South Bend Students Return for New School Year

James Monroe School

Today was the first day of the school year for South Bend students. The South Bend Community Schools district has over 21,000 students from kindergarten through 12th grade across thirty-three different schools. Only Indianapolis, Fort Wayne and Evansville have more students in Indiana.

Clay High School students were told to stay home Wednesday as the school remains in the dark after Tuesday’s storms that rolled through the area knocked out power to the building. All other schools in the district had power and were open on Wednesday. Depending on if power is restored, Clay should re-open on Thursday.

South Bend Schools have struggled to keep students in recent years as the state’s voucher program has moved public tax dollars to private schools. Over 19,000 students have moved from public schools to private schools through state vouchers. South Bend Schools alone lost 400 students in the first year of the program and another 1,500 in 2013 as the voucher program expanded. Other area schools, such as Mishawaka and Penn-Harris-Madison have also lost students to private schools.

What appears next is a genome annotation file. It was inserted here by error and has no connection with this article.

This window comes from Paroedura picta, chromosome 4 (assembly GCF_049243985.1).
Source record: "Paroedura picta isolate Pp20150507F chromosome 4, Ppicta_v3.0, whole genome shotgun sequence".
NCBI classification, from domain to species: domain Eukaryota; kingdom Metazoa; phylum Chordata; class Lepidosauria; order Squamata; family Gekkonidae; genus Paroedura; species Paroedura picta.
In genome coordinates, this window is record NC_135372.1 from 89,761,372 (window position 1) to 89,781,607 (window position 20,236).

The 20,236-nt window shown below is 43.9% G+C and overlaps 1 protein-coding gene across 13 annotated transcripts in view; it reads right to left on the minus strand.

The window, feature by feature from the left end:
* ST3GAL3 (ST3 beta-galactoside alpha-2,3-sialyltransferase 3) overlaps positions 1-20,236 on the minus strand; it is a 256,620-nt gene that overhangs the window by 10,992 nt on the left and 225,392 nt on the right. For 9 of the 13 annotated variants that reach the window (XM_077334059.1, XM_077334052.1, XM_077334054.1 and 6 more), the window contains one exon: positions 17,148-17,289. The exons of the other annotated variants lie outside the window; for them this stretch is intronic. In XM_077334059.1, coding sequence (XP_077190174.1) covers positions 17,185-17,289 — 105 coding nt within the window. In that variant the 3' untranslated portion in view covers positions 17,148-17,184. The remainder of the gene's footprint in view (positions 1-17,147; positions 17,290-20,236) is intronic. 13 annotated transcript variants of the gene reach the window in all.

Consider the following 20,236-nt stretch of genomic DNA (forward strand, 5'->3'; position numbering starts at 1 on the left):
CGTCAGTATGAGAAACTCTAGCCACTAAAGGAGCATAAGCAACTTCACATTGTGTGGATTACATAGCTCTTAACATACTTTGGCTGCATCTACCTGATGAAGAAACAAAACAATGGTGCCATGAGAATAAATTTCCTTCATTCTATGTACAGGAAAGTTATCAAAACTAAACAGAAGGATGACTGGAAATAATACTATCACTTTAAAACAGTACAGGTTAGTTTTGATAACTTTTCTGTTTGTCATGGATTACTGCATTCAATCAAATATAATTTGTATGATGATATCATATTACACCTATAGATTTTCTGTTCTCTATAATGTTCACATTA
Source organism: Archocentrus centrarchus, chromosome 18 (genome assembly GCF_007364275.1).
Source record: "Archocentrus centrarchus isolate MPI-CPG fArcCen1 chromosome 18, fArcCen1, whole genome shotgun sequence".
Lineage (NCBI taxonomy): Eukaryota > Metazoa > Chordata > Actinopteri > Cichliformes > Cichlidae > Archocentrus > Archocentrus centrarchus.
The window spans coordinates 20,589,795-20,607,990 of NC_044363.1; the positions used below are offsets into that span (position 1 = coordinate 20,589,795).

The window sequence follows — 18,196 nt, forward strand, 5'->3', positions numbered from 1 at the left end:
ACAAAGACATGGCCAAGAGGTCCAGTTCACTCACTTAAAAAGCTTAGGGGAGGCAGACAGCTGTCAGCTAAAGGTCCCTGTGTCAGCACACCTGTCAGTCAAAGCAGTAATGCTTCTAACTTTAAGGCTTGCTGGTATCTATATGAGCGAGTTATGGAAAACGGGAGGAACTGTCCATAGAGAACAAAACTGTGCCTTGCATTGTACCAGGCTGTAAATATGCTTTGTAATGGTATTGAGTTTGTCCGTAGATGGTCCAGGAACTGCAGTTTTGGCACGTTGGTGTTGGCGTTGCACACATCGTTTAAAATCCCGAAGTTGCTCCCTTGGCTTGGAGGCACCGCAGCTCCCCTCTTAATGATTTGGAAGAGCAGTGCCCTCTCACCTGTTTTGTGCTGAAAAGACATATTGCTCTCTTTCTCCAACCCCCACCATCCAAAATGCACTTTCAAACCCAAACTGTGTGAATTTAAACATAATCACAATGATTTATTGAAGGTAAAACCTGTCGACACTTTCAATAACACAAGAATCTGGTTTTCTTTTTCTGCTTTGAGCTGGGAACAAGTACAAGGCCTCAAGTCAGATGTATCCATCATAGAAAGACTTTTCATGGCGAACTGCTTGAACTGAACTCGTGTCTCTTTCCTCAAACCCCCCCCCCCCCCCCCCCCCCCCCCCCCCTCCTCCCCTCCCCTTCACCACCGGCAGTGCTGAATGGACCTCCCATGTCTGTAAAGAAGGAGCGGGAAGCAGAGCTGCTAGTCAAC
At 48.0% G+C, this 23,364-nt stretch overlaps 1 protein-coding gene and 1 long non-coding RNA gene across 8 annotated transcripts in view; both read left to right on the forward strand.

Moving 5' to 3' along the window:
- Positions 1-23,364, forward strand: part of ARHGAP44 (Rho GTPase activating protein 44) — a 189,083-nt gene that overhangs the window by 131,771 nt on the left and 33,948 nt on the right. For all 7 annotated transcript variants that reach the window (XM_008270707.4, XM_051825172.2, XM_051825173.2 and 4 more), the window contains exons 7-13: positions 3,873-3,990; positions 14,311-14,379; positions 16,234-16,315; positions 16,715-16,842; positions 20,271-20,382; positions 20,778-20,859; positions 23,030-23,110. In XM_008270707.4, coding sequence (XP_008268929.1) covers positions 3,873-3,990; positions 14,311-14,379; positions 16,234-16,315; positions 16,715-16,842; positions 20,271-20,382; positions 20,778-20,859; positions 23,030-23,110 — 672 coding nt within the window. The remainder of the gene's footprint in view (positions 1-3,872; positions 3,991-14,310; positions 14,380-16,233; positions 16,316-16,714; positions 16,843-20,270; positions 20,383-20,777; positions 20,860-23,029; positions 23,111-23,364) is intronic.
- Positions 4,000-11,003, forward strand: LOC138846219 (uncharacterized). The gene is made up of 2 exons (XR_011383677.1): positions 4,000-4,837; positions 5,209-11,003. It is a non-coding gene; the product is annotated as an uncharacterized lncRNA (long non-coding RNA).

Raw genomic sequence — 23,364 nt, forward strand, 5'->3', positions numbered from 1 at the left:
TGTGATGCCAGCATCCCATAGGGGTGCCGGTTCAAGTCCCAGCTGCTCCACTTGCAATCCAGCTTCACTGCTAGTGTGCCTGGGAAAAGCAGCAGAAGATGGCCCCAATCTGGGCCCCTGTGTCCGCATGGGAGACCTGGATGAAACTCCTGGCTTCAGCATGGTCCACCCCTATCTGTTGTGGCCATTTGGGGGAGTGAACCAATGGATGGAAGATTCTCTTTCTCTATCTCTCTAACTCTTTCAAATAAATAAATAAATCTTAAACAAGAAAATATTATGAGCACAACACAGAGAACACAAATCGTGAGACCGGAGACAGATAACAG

The loss in students has meant that these districts have needed to make budget cuts and realign priorities to the reality of a declining student population. Teachers in South Bend were laid off, programs were eliminated, and schools closed. In 2012, the school district had to close a $10 million budget hole, which was created by a combination of vouchers and lower property tax revenue.

Daniels blamed the school system for its own budget issues.

“When they stop spending forty cents of their school dollars outside the classroom on administrative costs and support, when they begin to show some attention to real efficiency then I think they’ll have a stronger complaint,” Daniels said at the time. “It’s just passing the buck when you’ve done a poor job yourself.”

Last year in Mishawaka, voters rejected a $28 million referendum that would increase property taxes to pay for upgrades at schools across the city. The proposed upgrades included rehabilitating buildings, Wi-Fi in every school and increased security for students.


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